There are over 1,400 species of moths in North America that belong to the family Geometridae; it's one of our largest families of moths and butterflies. Yet, their caterpillars often remain undetected until missing parts of leaves draws attention to these sneaky general defoliators. Look closely at the above image: can you see the caterpillar?
I took this picture after first seeing the leaf damage then finding the caterpillar; however, I almost completely overlooked the culprit. That's the M.O. of these caterpillars. Their camouflaged coloration and sneaky behavior keeps them safe from the prying eyes of predators and people. In fact, I believe inchworms are one of the most common defoliators behind cases of unexplained missing leaf parts. They avoid blame by pupating before being discovered.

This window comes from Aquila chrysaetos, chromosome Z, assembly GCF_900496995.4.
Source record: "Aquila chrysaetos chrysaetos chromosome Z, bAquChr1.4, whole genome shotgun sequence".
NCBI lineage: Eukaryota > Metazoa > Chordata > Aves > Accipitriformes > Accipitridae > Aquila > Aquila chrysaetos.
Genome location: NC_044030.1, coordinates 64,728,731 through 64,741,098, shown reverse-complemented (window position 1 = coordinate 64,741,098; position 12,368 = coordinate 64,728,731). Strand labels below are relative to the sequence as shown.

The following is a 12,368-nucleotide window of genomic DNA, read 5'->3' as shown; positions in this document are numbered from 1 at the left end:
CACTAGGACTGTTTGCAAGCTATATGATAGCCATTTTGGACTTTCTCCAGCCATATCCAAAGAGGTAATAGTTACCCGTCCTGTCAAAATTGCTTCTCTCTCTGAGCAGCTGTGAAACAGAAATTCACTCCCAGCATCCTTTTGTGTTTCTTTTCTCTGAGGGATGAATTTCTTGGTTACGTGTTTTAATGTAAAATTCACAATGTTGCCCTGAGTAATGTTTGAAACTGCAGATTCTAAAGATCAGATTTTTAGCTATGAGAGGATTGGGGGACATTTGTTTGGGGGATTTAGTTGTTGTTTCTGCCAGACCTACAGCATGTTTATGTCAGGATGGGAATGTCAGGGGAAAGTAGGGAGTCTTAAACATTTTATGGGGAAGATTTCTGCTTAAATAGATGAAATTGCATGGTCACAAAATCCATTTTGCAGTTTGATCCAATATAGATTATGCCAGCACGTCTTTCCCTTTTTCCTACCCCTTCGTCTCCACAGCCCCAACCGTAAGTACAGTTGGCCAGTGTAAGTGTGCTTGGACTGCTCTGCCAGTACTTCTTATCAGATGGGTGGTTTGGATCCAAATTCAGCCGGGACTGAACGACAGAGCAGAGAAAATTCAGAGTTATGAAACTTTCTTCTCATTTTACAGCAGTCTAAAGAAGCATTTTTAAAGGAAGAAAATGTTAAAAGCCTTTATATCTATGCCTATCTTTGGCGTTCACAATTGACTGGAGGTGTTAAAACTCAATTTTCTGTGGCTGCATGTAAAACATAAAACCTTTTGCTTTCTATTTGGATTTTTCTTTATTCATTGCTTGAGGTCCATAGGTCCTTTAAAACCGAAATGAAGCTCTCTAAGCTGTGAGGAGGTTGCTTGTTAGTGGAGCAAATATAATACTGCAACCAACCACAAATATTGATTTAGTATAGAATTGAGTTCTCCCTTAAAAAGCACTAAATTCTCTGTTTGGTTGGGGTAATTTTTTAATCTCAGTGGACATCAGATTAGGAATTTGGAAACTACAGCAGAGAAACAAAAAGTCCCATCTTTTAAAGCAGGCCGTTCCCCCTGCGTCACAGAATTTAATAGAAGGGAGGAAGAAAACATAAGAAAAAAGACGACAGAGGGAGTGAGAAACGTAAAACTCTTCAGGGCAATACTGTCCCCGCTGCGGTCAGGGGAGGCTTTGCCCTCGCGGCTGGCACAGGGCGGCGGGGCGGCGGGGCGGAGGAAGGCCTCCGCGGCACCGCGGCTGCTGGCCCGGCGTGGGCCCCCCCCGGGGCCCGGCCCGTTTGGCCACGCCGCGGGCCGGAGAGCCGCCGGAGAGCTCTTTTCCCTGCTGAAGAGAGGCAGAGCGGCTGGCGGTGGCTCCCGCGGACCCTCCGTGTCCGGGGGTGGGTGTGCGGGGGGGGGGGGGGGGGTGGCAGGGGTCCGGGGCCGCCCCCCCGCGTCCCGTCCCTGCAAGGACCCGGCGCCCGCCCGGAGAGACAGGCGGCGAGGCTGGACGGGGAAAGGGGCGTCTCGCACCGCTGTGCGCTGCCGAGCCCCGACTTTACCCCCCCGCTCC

By the way, the family name Geometridae comes from ancient Greek: "geo" = the Earth; "metron" = measure. The peculiar, spanning behavior of the caterpillars makes them look like they are measuring the Earth, one inch at a time, as they loop along; thus the common names of inchworms, spanworms, and loopers. The name cankerworm harkens back to old English (think Shakespeare) and refers to their leaf damage.